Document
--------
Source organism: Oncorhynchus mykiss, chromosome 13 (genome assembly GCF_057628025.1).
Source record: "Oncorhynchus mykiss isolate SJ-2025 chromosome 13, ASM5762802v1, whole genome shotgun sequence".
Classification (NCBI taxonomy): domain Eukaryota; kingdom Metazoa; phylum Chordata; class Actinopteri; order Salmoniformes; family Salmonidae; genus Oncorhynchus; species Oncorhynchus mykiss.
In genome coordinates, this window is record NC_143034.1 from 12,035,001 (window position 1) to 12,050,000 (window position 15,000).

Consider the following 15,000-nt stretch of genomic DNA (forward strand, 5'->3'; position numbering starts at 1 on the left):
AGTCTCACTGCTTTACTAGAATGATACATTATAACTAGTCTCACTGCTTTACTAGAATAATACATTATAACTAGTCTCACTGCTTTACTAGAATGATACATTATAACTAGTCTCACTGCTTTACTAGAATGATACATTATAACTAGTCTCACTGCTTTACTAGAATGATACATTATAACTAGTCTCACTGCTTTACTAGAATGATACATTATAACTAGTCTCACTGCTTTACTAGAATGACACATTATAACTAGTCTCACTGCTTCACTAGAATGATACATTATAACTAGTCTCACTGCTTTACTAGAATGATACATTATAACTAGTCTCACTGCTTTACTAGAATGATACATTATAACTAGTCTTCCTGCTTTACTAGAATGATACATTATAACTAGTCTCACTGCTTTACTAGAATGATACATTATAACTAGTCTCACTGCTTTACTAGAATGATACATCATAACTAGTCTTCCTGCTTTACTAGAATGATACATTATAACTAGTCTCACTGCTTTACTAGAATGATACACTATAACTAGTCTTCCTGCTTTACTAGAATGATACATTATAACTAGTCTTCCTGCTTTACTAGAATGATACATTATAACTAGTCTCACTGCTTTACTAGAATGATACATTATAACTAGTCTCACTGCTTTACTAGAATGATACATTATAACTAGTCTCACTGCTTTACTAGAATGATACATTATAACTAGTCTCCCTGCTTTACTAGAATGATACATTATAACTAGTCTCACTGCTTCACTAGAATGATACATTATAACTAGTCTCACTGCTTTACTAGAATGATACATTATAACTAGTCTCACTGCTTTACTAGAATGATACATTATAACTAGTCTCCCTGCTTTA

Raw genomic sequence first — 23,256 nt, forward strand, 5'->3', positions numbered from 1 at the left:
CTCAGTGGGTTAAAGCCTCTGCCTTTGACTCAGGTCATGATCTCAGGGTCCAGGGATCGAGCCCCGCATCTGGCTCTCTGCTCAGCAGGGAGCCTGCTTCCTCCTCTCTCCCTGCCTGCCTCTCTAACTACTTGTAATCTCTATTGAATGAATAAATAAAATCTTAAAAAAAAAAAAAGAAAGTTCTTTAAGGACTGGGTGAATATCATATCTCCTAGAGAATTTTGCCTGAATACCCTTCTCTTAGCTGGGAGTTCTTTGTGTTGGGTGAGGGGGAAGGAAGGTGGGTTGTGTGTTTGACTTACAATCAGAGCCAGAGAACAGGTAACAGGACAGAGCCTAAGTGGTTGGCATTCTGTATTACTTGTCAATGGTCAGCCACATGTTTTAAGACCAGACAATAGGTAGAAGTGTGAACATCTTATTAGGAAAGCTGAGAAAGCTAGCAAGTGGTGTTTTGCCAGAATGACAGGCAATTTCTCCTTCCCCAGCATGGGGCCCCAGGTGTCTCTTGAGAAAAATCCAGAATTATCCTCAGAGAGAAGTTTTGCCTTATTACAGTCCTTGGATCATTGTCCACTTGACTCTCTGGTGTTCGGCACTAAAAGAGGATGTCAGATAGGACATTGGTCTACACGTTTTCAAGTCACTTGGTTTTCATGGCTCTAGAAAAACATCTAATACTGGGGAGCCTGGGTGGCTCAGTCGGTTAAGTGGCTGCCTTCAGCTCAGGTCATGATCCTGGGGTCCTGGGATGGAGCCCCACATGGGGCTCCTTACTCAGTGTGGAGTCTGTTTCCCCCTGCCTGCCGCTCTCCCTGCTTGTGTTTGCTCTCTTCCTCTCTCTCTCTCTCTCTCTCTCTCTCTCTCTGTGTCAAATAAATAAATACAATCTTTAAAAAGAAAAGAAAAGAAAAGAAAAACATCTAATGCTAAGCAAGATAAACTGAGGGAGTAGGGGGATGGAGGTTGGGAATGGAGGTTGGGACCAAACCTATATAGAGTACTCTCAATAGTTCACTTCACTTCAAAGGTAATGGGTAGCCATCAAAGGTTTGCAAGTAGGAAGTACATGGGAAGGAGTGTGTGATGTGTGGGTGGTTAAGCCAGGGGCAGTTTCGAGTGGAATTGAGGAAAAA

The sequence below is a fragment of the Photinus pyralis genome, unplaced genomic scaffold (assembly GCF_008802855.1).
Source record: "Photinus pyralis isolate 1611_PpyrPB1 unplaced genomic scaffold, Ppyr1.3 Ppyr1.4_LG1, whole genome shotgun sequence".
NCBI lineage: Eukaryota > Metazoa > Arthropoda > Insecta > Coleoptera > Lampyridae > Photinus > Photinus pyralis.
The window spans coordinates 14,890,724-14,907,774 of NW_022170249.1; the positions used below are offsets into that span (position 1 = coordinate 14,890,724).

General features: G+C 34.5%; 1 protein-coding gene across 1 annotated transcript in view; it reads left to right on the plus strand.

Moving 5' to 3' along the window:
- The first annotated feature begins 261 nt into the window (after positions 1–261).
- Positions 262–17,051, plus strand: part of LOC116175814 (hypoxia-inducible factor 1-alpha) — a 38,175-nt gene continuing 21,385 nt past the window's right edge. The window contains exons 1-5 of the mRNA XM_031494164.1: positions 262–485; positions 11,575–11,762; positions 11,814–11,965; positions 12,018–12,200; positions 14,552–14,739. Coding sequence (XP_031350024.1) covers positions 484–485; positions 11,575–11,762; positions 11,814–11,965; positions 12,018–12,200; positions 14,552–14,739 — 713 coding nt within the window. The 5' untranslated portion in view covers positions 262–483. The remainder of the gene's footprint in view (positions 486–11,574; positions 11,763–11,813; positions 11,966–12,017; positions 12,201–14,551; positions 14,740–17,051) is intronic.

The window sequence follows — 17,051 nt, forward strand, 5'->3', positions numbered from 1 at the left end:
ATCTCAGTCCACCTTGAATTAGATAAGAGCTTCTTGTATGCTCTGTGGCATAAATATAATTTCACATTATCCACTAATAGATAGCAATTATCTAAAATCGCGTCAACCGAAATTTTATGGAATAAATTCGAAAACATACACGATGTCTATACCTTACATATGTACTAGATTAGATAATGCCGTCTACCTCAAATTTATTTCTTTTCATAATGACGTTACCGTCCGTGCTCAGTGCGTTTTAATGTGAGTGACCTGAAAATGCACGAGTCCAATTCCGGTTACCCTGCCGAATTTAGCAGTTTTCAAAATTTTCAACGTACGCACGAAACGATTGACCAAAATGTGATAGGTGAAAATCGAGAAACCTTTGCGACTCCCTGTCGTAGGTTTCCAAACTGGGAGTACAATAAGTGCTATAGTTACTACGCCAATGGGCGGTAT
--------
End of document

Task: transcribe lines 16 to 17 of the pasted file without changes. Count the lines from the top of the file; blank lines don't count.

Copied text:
- Positions 262–17,051, plus strand: part of LOC116175814 (hypoxia-inducible factor 1-alpha) — a 38,175-nt gene continuing 21,385 nt past the window's right edge. The window contains exons 1-5 of the mRNA XM_031494164.1: positions 262–485; positions 11,575–11,762; positions 11,814–11,965; positions 12,018–12,200; positions 14,552–14,739. Coding sequence (XP_031350024.1) covers positions 484–485; positions 11,575–11,762; positions 11,814–11,965; positions 12,018–12,200; positions 14,552–14,739 — 713 coding nt within the window. The 5' untranslated portion in view covers positions 262–483. The remainder of the gene's footprint in view (positions 486–11,574; positions 11,763–11,813; positions 11,966–12,017; positions 12,201–14,551; positions 14,740–17,051) is intronic.

The window sequence follows — 17,051 nt, forward strand, 5'->3', positions numbered from 1 at the left end: